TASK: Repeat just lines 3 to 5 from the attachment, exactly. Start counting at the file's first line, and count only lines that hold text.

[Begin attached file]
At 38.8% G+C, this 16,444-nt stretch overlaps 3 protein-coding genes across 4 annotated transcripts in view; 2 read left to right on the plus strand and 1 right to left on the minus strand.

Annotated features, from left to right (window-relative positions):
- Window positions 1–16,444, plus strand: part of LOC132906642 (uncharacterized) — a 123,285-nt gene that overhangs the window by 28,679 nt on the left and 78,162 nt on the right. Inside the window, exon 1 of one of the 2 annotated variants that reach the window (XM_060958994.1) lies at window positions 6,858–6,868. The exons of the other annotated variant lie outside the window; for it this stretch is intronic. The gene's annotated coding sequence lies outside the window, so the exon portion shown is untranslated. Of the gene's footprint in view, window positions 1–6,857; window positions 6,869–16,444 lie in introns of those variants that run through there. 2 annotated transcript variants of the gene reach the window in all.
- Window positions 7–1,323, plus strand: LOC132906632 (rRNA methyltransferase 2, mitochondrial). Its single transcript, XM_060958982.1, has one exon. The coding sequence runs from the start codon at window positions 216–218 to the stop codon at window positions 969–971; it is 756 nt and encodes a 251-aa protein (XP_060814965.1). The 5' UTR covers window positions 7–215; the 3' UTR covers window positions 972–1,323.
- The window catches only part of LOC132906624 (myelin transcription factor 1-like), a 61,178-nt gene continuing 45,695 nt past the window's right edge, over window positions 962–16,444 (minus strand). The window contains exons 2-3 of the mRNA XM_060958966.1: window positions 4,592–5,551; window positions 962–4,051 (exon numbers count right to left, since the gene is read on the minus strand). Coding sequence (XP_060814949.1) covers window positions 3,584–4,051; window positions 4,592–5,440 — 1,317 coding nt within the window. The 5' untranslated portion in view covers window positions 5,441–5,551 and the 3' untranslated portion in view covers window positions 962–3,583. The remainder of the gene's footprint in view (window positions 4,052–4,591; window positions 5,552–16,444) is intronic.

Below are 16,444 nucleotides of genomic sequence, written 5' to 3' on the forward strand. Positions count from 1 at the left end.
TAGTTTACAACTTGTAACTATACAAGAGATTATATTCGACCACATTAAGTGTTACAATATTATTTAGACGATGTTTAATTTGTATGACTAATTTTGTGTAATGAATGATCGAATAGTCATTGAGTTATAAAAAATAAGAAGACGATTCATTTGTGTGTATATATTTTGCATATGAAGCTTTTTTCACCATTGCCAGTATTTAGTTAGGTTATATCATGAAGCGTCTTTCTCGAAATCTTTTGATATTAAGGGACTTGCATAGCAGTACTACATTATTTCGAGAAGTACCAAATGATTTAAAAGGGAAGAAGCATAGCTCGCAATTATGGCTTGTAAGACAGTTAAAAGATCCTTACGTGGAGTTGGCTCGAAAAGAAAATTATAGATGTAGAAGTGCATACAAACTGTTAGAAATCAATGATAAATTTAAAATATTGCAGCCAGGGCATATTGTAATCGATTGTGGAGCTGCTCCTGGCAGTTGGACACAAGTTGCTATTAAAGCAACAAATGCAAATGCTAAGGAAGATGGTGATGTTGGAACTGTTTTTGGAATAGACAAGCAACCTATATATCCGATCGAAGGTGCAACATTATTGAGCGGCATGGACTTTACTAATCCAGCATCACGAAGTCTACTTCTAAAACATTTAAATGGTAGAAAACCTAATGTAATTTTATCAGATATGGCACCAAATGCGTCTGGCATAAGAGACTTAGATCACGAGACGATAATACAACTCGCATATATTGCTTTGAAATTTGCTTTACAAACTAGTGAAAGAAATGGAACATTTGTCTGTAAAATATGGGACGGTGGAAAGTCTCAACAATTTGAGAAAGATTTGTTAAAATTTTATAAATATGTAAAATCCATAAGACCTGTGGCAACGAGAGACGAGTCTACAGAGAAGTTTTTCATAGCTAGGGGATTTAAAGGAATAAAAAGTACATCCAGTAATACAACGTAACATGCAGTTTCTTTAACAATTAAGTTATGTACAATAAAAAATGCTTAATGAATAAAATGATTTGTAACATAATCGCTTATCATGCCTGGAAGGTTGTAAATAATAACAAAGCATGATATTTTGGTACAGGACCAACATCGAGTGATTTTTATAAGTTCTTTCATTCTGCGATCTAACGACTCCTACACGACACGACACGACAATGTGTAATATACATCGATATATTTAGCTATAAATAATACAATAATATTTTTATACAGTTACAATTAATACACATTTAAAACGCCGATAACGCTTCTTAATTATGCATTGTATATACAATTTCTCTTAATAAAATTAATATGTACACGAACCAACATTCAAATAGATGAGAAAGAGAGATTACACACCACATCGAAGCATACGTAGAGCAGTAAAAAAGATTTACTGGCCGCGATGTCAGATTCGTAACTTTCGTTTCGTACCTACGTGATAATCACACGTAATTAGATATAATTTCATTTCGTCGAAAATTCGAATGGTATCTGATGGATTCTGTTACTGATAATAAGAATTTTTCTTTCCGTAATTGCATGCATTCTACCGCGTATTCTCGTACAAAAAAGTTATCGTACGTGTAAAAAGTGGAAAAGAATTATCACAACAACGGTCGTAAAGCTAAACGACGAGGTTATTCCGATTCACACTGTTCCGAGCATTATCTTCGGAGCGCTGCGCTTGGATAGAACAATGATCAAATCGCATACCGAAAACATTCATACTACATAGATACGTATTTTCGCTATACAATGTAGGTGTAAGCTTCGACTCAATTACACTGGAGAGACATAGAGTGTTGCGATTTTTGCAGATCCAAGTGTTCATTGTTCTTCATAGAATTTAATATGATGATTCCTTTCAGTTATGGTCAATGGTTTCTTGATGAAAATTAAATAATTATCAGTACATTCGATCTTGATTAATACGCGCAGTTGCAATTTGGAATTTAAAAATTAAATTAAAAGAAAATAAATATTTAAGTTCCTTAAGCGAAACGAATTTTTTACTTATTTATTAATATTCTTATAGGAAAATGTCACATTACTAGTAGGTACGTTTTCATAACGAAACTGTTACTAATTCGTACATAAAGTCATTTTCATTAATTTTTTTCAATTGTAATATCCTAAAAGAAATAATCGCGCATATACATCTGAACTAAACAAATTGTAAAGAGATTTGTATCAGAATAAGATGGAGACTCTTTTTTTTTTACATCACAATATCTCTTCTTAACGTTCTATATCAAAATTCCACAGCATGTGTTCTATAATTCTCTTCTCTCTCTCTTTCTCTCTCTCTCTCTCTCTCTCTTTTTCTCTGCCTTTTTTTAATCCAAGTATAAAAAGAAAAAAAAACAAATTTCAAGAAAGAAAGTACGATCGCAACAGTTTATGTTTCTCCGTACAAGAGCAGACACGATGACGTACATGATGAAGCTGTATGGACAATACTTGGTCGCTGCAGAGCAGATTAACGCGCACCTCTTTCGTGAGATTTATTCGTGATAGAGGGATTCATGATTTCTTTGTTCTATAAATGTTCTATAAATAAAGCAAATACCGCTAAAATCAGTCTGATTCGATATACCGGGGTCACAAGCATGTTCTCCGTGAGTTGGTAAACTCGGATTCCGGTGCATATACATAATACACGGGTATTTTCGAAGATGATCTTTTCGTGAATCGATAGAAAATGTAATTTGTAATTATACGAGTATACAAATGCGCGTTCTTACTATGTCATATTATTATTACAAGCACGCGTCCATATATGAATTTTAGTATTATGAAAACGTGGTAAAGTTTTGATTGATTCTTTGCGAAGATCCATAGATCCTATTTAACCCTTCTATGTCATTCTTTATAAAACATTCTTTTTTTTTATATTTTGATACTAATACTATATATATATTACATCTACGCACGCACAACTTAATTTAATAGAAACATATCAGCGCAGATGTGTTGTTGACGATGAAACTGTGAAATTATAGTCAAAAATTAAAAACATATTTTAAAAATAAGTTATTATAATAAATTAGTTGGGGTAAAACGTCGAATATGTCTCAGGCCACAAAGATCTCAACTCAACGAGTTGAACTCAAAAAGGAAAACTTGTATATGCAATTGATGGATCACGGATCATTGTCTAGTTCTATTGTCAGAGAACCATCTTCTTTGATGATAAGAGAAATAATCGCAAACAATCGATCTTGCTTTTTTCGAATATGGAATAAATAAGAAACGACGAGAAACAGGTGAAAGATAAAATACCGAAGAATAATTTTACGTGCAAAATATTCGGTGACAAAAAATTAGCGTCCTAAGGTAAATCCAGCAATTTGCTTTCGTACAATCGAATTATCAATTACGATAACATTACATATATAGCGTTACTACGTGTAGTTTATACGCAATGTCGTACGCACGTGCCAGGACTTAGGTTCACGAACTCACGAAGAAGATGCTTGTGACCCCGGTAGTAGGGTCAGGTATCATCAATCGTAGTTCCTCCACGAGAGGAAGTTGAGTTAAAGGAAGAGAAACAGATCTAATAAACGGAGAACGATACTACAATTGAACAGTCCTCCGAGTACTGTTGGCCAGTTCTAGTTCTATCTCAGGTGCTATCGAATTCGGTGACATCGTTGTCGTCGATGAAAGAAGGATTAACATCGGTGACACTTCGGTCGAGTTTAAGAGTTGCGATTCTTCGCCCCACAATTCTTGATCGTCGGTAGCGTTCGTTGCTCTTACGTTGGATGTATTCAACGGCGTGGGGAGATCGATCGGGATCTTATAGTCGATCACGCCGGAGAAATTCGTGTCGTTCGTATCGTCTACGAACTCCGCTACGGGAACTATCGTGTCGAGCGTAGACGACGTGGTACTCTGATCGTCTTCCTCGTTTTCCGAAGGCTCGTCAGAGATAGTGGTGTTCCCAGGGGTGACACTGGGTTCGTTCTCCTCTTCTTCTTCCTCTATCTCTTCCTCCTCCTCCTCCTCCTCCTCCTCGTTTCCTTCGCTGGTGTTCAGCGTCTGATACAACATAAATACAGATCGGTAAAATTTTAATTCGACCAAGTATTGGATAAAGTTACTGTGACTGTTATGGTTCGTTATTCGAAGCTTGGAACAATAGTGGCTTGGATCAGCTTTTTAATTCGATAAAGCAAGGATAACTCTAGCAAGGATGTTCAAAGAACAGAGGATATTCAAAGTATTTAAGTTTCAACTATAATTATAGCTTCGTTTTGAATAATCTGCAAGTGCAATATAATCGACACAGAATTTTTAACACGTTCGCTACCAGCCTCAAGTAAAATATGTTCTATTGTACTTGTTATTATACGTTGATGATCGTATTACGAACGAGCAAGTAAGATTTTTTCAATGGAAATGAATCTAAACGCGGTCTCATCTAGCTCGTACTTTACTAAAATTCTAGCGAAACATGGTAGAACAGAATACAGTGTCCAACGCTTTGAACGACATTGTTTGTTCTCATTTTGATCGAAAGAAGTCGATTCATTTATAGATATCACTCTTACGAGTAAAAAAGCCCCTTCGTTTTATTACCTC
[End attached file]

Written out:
- Window positions 1–16,444, plus strand: part of LOC132906642 (uncharacterized) — a 123,285-nt gene that overhangs the window by 28,679 nt on the left and 78,162 nt on the right. Inside the window, exon 1 of one of the 2 annotated variants that reach the window (XM_060958994.1) lies at window positions 6,858–6,868. The exons of the other annotated variant lie outside the window; for it this stretch is intronic. The gene's annotated coding sequence lies outside the window, so the exon portion shown is untranslated. Of the gene's footprint in view, window positions 1–6,857; window positions 6,869–16,444 lie in introns of those variants that run through there. 2 annotated transcript variants of the gene reach the window in all.
- Window positions 7–1,323, plus strand: LOC132906632 (rRNA methyltransferase 2, mitochondrial). Its single transcript, XM_060958982.1, has one exon. The coding sequence runs from the start codon at window positions 216–218 to the stop codon at window positions 969–971; it is 756 nt and encodes a 251-aa protein (XP_060814965.1). The 5' UTR covers window positions 7–215; the 3' UTR covers window positions 972–1,323.
- The window catches only part of LOC132906624 (myelin transcription factor 1-like), a 61,178-nt gene continuing 45,695 nt past the window's right edge, over window positions 962–16,444 (minus strand). The window contains exons 2-3 of the mRNA XM_060958966.1: window positions 4,592–5,551; window positions 962–4,051 (exon numbers count right to left, since the gene is read on the minus strand). Coding sequence (XP_060814949.1) covers window positions 3,584–4,051; window positions 4,592–5,440 — 1,317 coding nt within the window. The 5' untranslated portion in view covers window positions 5,441–5,551 and the 3' untranslated portion in view covers window positions 962–3,583. The remainder of the gene's footprint in view (window positions 4,052–4,591; window positions 5,552–16,444) is intronic.